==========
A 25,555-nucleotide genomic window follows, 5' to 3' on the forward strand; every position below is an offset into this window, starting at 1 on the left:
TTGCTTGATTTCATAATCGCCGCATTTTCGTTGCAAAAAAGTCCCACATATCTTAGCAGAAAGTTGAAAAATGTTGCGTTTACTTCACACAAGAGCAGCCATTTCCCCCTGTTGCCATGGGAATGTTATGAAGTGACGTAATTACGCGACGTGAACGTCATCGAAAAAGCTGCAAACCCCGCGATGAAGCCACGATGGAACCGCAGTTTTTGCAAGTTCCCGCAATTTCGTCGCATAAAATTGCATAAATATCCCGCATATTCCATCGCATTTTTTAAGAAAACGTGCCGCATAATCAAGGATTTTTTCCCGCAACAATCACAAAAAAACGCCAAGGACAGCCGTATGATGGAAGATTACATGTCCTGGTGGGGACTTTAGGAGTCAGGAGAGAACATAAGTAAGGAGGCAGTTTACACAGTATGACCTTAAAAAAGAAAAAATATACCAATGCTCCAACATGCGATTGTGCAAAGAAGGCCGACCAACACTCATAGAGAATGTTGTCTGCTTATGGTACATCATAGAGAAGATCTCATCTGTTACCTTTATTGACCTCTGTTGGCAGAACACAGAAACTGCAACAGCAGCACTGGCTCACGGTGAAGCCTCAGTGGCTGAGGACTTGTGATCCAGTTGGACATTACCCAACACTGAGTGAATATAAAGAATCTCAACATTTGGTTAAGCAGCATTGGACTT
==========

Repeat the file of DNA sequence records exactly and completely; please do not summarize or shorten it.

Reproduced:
A 25,555-nucleotide genomic window follows, 5' to 3' on the forward strand; every position below is an offset into this window, starting at 1 on the left:
TTGCTTGATTTCATAATCGCCGCATTTTCGTTGCAAAAAAGTCCCACATATCTTAGCAGAAAGTTGAAAAATGTTGCGTTTACTTCACACAAGAGCAGCCATTTCCCCCTGTTGCCATGGGAATGTTATGAAGTGACGTAATTACGCGACGTGAACGTCATCGAAAAAGCTGCAAACCCCGCGATGAAGCCACGATGGAACCGCAGTTTTTGCAAGTTCCCGCAATTTCGTCGCATAAAATTGCATAAATATCCCGCATATTCCATCGCATTTTTTAAGAAAACGTGCCGCATAATCAAGGATTTTTTCCCGCAACAATCACAAAAAAACGCCAAGGACAGCCGTATGATGGAAGATTACATGTCCTGGTGGGGACTTTAGGAGTCAGGAGAGAACATAAGTAAGGAGGCAGTTTACACAGTATGACCTTAAAAAAGAAAAAATATACCAATGCTCCAACATGCGATTGTGCAAAGAAGGCCGACCAACACTCATAGAGAATGTTGTCTGCTTATGGTACATCATAGAGAAGATCTCATCTGTTACCTTTATTGACCTCTGTTGGCAGAACACAGAAACTGCAACAGCAGCACTGGCTCACGGTGAAGCCTCAGTGGCTGAGGACTTGTGATCCAGTTGGACATTACCCAACACTGAGTGAATATAAAGAATCTCAACATTTGGTTAAGCAGCATTGGACTT